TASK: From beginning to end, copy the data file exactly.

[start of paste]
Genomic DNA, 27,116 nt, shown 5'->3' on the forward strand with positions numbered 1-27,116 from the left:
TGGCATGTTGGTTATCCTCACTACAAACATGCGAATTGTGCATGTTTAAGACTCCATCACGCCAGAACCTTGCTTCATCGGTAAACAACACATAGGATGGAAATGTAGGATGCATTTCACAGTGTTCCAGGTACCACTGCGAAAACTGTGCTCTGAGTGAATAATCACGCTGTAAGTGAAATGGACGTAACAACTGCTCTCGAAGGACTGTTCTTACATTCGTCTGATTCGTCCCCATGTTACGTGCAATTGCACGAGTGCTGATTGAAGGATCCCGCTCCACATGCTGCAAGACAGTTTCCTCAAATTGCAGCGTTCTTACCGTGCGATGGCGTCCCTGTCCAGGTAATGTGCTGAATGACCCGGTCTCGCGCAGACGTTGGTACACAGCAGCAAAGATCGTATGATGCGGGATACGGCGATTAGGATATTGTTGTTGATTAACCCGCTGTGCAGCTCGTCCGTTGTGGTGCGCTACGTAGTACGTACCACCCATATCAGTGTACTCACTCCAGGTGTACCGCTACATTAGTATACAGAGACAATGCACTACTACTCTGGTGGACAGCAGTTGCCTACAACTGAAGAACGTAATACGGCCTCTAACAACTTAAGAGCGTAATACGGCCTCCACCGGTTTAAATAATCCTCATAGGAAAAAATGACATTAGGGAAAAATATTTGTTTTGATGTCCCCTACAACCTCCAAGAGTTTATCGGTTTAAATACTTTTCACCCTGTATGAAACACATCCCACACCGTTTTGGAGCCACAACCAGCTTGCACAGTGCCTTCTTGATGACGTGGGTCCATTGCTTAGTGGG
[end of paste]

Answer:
Genomic DNA, 27,116 nt, shown 5'->3' on the forward strand with positions numbered 1-27,116 from the left:
TGGCATGTTGGTTATCCTCACTACAAACATGCGAATTGTGCATGTTTAAGACTCCATCACGCCAGAACCTTGCTTCATCGGTAAACAACACATAGGATGGAAATGTAGGATGCATTTCACAGTGTTCCAGGTACCACTGCGAAAACTGTGCTCTGAGTGAATAATCACGCTGTAAGTGAAATGGACGTAACAACTGCTCTCGAAGGACTGTTCTTACATTCGTCTGATTCGTCCCCATGTTACGTGCAATTGCACGAGTGCTGATTGAAGGATCCCGCTCCACATGCTGCAAGACAGTTTCCTCAAATTGCAGCGTTCTTACCGTGCGATGGCGTCCCTGTCCAGGTAATGTGCTGAATGACCCGGTCTCGCGCAGACGTTGGTACACAGCAGCAAAGATCGTATGATGCGGGATACGGCGATTAGGATATTGTTGTTGATTAACCCGCTGTGCAGCTCGTCCGTTGTGGTGCGCTACGTAGTACGTACCACCCATATCAGTGTACTCACTCCAGGTGTACCGCTACATTAGTATACAGAGACAATGCACTACTACTCTGGTGGACAGCAGTTGCCTACAACTGAAGAACGTAATACGGCCTCTAACAACTTAAGAGCGTAATACGGCCTCCACCGGTTTAAATAATCCTCATAGGAAAAAATGACATTAGGGAAAAATATTTGTTTTGATGTCCCCTACAACCTCCAAGAGTTTATCGGTTTAAATACTTTTCACCCTGTATGAAACACATCCCACACCGTTTTGGAGCCACAACCAGCTTGCACAGTGCCTTCTTGATGACGTGGGTCCATTGCTTAGTGGG